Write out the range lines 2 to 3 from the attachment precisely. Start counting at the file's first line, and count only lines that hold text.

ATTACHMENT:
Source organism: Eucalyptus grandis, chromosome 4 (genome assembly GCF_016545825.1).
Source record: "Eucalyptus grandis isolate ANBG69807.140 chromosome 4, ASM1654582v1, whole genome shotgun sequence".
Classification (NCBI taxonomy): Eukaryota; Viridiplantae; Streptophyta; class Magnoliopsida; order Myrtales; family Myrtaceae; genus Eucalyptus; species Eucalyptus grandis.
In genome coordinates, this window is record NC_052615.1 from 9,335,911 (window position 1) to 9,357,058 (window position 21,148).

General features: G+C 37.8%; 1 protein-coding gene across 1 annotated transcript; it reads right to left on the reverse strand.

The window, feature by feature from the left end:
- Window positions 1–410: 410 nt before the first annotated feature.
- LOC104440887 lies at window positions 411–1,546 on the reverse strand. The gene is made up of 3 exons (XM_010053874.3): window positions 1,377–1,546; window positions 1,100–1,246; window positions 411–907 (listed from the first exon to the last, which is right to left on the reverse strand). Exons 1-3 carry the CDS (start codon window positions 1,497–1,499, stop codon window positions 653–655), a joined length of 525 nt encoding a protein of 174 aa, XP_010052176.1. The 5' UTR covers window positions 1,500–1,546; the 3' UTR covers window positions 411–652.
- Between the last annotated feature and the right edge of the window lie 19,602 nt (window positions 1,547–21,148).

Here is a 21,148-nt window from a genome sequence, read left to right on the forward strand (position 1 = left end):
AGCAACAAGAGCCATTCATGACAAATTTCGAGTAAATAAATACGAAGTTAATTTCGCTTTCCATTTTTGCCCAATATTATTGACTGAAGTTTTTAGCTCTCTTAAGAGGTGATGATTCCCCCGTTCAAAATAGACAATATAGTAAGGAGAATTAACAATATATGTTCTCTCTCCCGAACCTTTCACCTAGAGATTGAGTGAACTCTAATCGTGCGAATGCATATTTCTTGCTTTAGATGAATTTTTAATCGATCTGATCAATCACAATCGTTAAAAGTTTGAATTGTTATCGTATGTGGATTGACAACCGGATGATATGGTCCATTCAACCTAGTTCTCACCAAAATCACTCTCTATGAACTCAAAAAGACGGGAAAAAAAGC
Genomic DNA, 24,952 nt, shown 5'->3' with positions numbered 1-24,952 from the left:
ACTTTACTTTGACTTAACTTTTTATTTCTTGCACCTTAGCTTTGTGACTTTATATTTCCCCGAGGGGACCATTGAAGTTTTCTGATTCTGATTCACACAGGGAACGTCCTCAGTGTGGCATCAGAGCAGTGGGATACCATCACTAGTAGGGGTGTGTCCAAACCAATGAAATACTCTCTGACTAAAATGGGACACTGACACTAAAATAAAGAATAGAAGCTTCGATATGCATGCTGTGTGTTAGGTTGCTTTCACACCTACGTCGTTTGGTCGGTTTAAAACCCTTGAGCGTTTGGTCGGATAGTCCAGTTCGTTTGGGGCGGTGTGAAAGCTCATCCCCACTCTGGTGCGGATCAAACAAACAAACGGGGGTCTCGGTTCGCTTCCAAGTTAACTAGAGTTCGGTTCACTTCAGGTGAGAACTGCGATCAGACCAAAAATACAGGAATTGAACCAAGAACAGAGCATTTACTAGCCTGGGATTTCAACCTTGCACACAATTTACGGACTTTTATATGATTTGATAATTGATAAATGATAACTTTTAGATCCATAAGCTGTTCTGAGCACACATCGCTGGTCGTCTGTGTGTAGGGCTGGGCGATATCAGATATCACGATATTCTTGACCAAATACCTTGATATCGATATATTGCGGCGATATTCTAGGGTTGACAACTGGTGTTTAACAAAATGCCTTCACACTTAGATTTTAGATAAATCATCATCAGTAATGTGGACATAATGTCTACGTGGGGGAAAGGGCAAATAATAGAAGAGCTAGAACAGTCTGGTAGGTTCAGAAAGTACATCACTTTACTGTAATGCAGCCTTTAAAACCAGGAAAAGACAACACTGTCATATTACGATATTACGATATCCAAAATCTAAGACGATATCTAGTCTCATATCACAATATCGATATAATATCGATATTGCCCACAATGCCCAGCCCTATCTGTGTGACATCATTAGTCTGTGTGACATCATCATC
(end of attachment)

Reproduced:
Source record: "Eucalyptus grandis isolate ANBG69807.140 chromosome 4, ASM1654582v1, whole genome shotgun sequence".
Classification (NCBI taxonomy): Eukaryota; Viridiplantae; Streptophyta; class Magnoliopsida; order Myrtales; family Myrtaceae; genus Eucalyptus; species Eucalyptus grandis.